The Self-regulated Pendulum

It’s now the 13th day of remote teaching. The concept of self-regulated learning, particularly during this time of lockdown, will probably be a significant cog in the extent of the knowledge gap pupils may have on return to the classroom. In my reflections over the Easter holidays, I wonder how many school leaders and teachers have invested time with their pupils to support and embed strategies to make them more effective self-regulated (reflective) learners. And to what extent will this have an influence on the potential knowledge gaps. I believe the distance learning provision can be adapted to enable learning and minimise the knowledge gaps.

The combined research on self-regulated learning and cognitive load theory have culminated in the following working definition:

‘Self-regulated learning is an active and constructive process in which a learner plans, monitors, and exerts control over his or her own learning process.’ – Kostons, Van Gog, & Paas, 2012.

For me, the key takeaway here, is how can we as teachers support pupils in planning, monitoring and exerting control over their own learning? How can we provide a provision where most pupils are accessing tasks to activate some form of learning?

In Rosenshine’s Principle of Instructions, one of the key factors highlighted that the ‘most effective’ teachers presented new materials to pupils in small steps so as not to overload their working memory and regularly check for understanding before moving on. As pupils begin to master these small steps, teachers can then increase the cognitive demand by building on the complexity of knowledge to expand their schema. At this present time, this is more challenging! The idiosyncrasies of the classroom environment and the ability to be responsive is somewhat different when teaching remotely. However, we should not lose sight of our understanding of how we learn and adapt this to the current situation to support pupils’ learning.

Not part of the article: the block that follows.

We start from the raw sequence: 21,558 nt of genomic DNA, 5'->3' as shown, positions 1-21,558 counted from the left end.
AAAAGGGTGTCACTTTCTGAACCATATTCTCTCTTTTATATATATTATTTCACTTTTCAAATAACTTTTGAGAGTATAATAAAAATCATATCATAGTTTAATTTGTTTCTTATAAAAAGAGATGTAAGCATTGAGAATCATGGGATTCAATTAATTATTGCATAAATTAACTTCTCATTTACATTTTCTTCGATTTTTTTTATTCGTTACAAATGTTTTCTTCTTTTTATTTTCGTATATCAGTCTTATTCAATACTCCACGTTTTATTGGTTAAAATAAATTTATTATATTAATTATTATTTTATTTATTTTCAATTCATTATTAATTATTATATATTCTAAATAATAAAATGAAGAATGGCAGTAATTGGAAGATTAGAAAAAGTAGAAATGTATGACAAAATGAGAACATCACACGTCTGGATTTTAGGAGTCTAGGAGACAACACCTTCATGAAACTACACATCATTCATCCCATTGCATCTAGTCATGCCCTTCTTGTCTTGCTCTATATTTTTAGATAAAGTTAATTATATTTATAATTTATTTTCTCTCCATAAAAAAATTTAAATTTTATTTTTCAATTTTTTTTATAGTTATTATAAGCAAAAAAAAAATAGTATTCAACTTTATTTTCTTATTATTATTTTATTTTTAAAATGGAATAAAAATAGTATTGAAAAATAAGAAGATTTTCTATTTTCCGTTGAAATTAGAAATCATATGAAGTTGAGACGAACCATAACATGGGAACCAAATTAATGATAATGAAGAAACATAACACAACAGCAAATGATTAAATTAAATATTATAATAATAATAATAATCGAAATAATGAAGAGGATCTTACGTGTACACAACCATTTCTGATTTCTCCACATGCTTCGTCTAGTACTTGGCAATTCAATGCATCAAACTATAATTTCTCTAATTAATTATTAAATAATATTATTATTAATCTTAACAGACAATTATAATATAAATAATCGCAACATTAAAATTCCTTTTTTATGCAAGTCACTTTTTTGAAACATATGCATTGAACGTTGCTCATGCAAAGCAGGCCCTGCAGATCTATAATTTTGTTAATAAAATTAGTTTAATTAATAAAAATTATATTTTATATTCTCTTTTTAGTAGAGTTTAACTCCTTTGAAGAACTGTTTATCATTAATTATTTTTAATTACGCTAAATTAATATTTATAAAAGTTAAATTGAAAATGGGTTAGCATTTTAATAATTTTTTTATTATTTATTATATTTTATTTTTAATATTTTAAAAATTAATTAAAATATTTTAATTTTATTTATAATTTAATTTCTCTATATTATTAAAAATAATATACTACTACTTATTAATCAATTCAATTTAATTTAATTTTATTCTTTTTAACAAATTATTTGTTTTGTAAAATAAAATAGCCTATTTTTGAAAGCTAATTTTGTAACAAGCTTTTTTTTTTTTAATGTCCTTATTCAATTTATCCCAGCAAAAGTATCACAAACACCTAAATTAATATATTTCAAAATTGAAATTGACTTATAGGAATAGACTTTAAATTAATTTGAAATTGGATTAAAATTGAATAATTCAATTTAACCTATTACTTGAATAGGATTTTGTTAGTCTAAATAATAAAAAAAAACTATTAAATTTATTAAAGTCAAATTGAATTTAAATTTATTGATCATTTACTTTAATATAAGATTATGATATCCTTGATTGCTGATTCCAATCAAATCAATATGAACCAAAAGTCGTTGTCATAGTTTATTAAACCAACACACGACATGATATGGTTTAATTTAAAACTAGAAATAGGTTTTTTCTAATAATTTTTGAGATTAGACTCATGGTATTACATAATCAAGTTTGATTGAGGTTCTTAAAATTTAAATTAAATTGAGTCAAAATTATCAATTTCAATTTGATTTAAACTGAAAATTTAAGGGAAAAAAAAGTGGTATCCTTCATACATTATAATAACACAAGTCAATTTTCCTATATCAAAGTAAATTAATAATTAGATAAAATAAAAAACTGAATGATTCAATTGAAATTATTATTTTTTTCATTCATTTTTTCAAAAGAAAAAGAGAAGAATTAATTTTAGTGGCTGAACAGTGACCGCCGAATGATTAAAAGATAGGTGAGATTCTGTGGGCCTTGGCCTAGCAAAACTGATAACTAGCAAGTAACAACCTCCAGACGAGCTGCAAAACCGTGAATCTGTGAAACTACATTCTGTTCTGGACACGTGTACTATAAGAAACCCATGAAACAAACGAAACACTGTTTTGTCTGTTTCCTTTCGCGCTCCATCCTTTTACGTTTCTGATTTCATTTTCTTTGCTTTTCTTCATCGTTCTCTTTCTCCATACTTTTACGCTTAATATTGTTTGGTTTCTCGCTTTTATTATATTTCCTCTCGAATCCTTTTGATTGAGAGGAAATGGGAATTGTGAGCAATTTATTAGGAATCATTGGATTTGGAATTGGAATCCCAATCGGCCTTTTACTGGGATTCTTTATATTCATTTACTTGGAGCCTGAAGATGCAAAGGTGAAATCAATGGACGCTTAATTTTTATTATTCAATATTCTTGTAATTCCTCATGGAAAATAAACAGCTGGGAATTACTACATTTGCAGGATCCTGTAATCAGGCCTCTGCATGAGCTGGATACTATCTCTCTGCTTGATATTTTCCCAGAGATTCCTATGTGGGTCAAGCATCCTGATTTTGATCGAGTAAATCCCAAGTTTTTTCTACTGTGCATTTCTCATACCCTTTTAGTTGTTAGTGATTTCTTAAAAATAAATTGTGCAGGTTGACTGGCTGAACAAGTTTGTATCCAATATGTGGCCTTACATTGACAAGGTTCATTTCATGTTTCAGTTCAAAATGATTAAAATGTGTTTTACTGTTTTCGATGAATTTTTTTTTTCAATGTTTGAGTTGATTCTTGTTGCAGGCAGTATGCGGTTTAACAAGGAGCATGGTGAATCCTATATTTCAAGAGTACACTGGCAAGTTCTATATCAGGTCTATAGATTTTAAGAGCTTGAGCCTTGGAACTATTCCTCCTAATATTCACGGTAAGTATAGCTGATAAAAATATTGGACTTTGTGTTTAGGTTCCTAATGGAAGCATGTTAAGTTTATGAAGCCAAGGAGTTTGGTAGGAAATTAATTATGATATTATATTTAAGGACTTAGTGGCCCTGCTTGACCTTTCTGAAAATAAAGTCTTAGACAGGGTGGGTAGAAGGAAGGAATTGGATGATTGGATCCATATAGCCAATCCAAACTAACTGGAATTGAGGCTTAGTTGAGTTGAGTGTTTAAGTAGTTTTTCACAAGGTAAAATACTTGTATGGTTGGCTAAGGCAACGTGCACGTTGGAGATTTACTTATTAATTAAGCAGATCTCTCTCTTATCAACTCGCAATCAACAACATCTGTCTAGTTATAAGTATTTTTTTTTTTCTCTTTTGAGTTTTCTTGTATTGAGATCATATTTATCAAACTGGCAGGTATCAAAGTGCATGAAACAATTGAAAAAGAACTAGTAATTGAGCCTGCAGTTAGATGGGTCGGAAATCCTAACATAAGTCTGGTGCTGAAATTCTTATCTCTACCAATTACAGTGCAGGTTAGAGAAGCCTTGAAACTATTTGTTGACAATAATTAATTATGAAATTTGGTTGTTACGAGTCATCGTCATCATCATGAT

In the most recent report by the EEF on the assessment of distance learning, one key point sticks out to me in their key findings – ‘teaching quality is more important than how lessons are delivered.’ The report goes on to highlight that pupils ‘can’ learn through remote teaching and that teachers should focus on the key elements of teaching that run through Rosenshine’s Principles: expert explanations, appropriate scaffolding, and regular feedback. How this is delivered, whether that be through synchronous teaching via online platforms like Zoom or asynchronous teaching through activities presented via Google Classroom or BBC Bitesize, provided no evidence of having a clear difference on pupils’ learning.

If pupils are going to be more effective self-regulated learners, the quality of the teaching and materials provided should be the focus. There should be careful consideration of the amount and complexity of ‘new’ knowledge that teachers expect pupils to engage with remotely. Koston 2012, highlighted that self-regulated learning can be adaptive so long as the tasks that were provided matched the learner’s needs. Vygotsky 1978, also indicated tasks should be within the learner’s ‘zone of proximal development’; not too easy or too challenging. This brings me back to the first key finding from the EEF report that the ‘teaching quality’ is more important. If teachers create online learning tasks that are too difficult and require greater cognitive demand for pupils to process in their working memory, this will lead to reduced engagement and learning. An 80/20 approach to remote learning provision may provide the right conditions to enable pupils to fall within their zone of proximal development. Providing pupils with learning tasks that build on previous knowledge taught before the lockdown mixed with the introduction of new concept and processes that are interlinked may be more beneficial.

In the first instance, prepare pupils for their remote learning. What I mean by this is to provide pupils with an outline plan for the week ahead. This will give them a heads up on what their learning task will entail for your subject for that week, reducing the anxiety of not knowing what to expect. Provide a checklist for pupils to track their completion of assignments.

Secondly, a possible approach to structure remote learning tasks is to have opportunities for pupils to REVIEW, INPUT, APPLY, REVIEW.

  • REVIEW – The starting point of a remote learning assignment could be to reflect on previously learnt knowledge through a recall exercise, allowing pupils to bring knowledge back to their working memory.
  • INPUT – In the second stage of the assignment, teachers create tasks that enable pupils to review concepts or processes within their subject that will be needed to complete the application part. The important part here, as indicated by the EEF report, is not ‘how’ this is presented but the ‘quality’ of the explanation. Present this is in small steps to not cause cognitive overload.
  • APPLY – This is the part where pupils can practise applying the new knowledge to a task to demonstrate their understanding.
  • REVIEW – In the last part of the assignment a final opportunity for pupils to check their understanding.


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